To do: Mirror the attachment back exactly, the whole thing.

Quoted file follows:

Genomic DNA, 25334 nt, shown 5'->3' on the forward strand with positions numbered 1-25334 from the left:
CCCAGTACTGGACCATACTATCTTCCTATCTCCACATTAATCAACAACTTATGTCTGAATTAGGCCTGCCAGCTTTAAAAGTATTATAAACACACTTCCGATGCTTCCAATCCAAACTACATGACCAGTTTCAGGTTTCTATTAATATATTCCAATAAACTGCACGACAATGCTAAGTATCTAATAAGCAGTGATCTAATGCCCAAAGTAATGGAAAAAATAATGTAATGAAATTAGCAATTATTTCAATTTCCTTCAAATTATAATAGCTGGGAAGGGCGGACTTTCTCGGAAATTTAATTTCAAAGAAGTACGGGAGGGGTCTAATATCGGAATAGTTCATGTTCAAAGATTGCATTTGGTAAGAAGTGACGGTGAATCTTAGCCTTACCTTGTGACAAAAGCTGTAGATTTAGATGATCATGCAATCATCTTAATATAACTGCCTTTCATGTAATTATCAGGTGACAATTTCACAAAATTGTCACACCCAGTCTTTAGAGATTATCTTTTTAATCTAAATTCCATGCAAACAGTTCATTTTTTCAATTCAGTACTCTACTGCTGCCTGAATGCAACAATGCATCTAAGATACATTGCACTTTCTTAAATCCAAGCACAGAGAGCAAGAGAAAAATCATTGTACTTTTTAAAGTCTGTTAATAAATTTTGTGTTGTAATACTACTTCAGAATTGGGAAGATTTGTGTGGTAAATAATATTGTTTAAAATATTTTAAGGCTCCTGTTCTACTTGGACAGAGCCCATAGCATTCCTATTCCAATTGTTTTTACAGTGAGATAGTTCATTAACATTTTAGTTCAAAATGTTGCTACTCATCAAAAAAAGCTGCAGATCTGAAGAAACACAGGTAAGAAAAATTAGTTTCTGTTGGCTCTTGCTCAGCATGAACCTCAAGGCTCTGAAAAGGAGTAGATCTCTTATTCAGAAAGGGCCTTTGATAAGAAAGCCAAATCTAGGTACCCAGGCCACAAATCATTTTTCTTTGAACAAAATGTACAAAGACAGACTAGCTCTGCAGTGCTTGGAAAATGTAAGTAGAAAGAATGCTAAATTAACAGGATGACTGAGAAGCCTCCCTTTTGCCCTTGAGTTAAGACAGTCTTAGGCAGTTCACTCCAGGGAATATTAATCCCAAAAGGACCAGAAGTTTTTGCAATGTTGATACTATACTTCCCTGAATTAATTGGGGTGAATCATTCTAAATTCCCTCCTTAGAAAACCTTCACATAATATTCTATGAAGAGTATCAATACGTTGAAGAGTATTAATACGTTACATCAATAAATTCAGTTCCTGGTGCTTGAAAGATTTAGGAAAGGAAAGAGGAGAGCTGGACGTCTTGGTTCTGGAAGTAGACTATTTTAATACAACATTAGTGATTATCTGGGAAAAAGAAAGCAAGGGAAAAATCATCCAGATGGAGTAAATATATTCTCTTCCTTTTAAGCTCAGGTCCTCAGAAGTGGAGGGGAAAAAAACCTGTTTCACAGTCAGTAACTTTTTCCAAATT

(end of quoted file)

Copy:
Genomic DNA, 25334 nt, shown 5'->3' on the forward strand with positions numbered 1-25334 from the left:
CCCAGTACTGGACCATACTATCTTCCTATCTCCACATTAATCAACAACTTATGTCTGAATTAGGCCTGCCAGCTTTAAAAGTATTATAAACACACTTCCGATGCTTCCAATCCAAACTACATGACCAGTTTCAGGTTTCTATTAATATATTCCAATAAACTGCACGACAATGCTAAGTATCTAATAAGCAGTGATCTAATGCCCAAAGTAATGGAAAAAATAATGTAATGAAATTAGCAATTATTTCAATTTCCTTCAAATTATAATAGCTGGGAAGGGCGGACTTTCTCGGAAATTTAATTTCAAAGAAGTACGGGAGGGGTCTAATATCGGAATAGTTCATGTTCAAAGATTGCATTTGGTAAGAAGTGACGGTGAATCTTAGCCTTACCTTGTGACAAAAGCTGTAGATTTAGATGATCATGCAATCATCTTAATATAACTGCCTTTCATGTAATTATCAGGTGACAATTTCACAAAATTGTCACACCCAGTCTTTAGAGATTATCTTTTTAATCTAAATTCCATGCAAACAGTTCATTTTTTCAATTCAGTACTCTACTGCTGCCTGAATGCAACAATGCATCTAAGATACATTGCACTTTCTTAAATCCAAGCACAGAGAGCAAGAGAAAAATCATTGTACTTTTTAAAGTCTGTTAATAAATTTTGTGTTGTAATACTACTTCAGAATTGGGAAGATTTGTGTGGTAAATAATATTGTTTAAAATATTTTAAGGCTCCTGTTCTACTTGGACAGAGCCCATAGCATTCCTATTCCAATTGTTTTTACAGTGAGATAGTTCATTAACATTTTAGTTCAAAATGTTGCTACTCATCAAAAAAAGCTGCAGATCTGAAGAAACACAGGTAAGAAAAATTAGTTTCTGTTGGCTCTTGCTCAGCATGAACCTCAAGGCTCTGAAAAGGAGTAGATCTCTTATTCAGAAAGGGCCTTTGATAAGAAAGCCAAATCTAGGTACCCAGGCCACAAATCATTTTTCTTTGAACAAAATGTACAAAGACAGACTAGCTCTGCAGTGCTTGGAAAATGTAAGTAGAAAGAATGCTAAATTAACAGGATGACTGAGAAGCCTCCCTTTTGCCCTTGAGTTAAGACAGTCTTAGGCAGTTCACTCCAGGGAATATTAATCCCAAAAGGACCAGAAGTTTTTGCAATGTTGATACTATACTTCCCTGAATTAATTGGGGTGAATCATTCTAAATTCCCTCCTTAGAAAACCTTCACATAATATTCTATGAAGAGTATCAATACGTTGAAGAGTATTAATACGTTACATCAATAAATTCAGTTCCTGGTGCTTGAAAGATTTAGGAAAGGAAAGAGGAGAGCTGGACGTCTTGGTTCTGGAAGTAGACTATTTTAATACAACATTAGTGATTATCTGGGAAAAAGAAAGCAAGGGAAAAATCATCCAGATGGAGTAAATATATTCTCTTCCTTTTAAGCTCAGGTCCTCAGAAGTGGAGGGGAAAAAAACCTGTTTCACAGTCAGTAACTTTTTCCAAATT